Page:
Overall, underachievement persists in mathematics and sciences in the EU

The latest PISA results (2018) show that the underachievement rate is 22.4% in mathematics and 21.6% in science, meaning that the European Commission’s ET2020 benchmark which targeted an underachievement rate of less than 15% has not been reached. In addition, while performance in maths remained stable, it deteriorated in sciences.

Therefore, there is a need for innovation in the way mathematics and sciences are taught in European secondary schools.

Engagement and interactivity can be the key to unlock STEM teaching & learning

In “Beyond achievement: A comparative look into 15-year-olds’ school engagement, effort and perseverance in the EU”, the DG for Education, Youth, Sport and Culture pointed out the importance of learners motivation and engagement at school. It can be said that science, technology, engineering and mathematics all have a negative image at school: they are often perceived as difficult, abstract, or disconnected from the “real” daily life. Many students believe they are not able to tackle these subjects, which prevents them from ever imagining a career in these areas, in particular girls, underprivileged students and students who already struggle with difficulties at school.

This reveals a real need to make STEM more concrete and closer to students.

The teaching and learning experience should more tailored to students’ abilities and needs

Teachers understand that not all students can follow the same course at the exact same pace and perform the same, as they spend time exchanging with students in their class and working on strategies to adapt to everyone. However, this basic fact has been put into the spotlight as schools closed down during the COVID-19 lockdown in spring. Suddenly, both teachers and students had to adapt to new studying context and realities. Surveys and teachers’ interviews have revealed: (1) during the lockdown, classes had to become more interactive and students be made more autonomous or risked students dropping out of virtual classes, (2) those for whom school closures have been the most negative were those who already underperformed at school, (3) even those who performed well could end up disengaged as they saw less point in waiting for the others to progress.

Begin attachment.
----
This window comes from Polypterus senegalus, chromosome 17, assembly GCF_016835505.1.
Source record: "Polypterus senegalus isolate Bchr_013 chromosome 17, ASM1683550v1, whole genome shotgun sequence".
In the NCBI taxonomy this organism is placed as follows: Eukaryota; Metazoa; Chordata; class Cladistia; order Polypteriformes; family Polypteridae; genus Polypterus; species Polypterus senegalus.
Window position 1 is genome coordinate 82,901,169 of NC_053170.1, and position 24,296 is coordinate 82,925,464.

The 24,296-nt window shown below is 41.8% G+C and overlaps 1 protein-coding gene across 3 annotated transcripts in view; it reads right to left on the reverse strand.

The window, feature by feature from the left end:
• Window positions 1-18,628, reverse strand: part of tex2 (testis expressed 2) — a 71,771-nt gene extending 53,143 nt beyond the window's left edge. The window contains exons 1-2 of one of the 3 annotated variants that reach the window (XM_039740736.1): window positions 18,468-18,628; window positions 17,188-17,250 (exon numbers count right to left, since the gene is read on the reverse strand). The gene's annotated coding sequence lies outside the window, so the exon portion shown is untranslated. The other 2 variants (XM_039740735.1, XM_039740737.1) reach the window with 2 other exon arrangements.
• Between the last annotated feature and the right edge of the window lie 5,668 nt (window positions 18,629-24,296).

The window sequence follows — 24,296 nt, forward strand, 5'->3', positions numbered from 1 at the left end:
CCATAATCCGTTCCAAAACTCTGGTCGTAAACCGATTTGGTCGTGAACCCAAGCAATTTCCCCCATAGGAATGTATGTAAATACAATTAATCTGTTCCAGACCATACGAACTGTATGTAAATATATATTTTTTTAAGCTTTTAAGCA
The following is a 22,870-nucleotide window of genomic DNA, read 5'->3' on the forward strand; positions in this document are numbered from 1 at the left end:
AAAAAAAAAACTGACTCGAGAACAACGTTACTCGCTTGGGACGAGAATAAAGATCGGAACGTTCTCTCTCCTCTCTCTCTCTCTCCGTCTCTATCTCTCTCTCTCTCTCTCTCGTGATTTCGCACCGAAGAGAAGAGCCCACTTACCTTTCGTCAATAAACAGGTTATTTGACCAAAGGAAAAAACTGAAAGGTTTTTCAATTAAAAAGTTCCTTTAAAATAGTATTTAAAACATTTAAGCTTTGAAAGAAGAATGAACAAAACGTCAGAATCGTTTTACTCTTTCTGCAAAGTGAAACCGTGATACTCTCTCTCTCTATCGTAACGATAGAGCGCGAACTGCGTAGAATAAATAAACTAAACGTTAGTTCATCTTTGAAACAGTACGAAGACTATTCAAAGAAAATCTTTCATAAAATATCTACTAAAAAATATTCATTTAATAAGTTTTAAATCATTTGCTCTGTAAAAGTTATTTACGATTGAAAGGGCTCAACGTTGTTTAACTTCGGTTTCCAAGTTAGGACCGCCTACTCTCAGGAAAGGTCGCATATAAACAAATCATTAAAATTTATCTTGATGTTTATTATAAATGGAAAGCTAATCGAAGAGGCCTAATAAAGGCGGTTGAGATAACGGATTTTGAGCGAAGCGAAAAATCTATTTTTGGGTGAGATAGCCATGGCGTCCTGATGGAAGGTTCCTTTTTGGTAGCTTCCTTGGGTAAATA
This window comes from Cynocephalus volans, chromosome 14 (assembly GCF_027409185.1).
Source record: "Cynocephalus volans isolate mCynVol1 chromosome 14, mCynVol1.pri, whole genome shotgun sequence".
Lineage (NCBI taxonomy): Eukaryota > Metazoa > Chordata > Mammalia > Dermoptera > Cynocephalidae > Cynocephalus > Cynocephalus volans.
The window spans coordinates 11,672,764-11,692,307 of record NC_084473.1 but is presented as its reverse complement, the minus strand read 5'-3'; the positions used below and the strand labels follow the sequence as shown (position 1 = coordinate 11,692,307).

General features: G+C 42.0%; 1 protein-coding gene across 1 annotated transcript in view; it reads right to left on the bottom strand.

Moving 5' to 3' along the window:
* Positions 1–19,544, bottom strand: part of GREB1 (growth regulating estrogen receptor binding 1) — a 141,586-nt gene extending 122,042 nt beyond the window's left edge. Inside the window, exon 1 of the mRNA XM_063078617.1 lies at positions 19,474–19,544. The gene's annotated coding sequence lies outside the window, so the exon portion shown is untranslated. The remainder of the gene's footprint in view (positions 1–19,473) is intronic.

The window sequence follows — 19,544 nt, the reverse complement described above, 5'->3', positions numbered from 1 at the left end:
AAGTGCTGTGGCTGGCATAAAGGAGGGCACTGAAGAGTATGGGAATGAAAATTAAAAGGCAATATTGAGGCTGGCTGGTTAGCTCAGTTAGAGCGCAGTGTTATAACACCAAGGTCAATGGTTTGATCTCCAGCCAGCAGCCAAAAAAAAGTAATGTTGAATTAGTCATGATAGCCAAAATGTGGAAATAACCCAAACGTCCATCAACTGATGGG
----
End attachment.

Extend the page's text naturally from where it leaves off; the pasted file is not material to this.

There is a need for educative answers to the COVID-19 context to be inclusive and to give more agency to students to allow for everyone to explore at their own rhythm.

Objective of the project:

The project partners have created the first European virtual museum for STEM education at secondary level, that is includind the needs of students with learning disorders.

It is offering an experience that is immersive, interactive and engaging. As in a real museum, the students are able to go and see what they wish, and to spend as much time exploring the notions and elements presented. To make sure it is useful for school education, it comes with supporting material to help teachers make the most of the tools provided, and guidance to link what it presented in the museum with the STEM programs. The Museum is accessible from a regular web browser and not limited to virtual reality to make sure it is usable by most.

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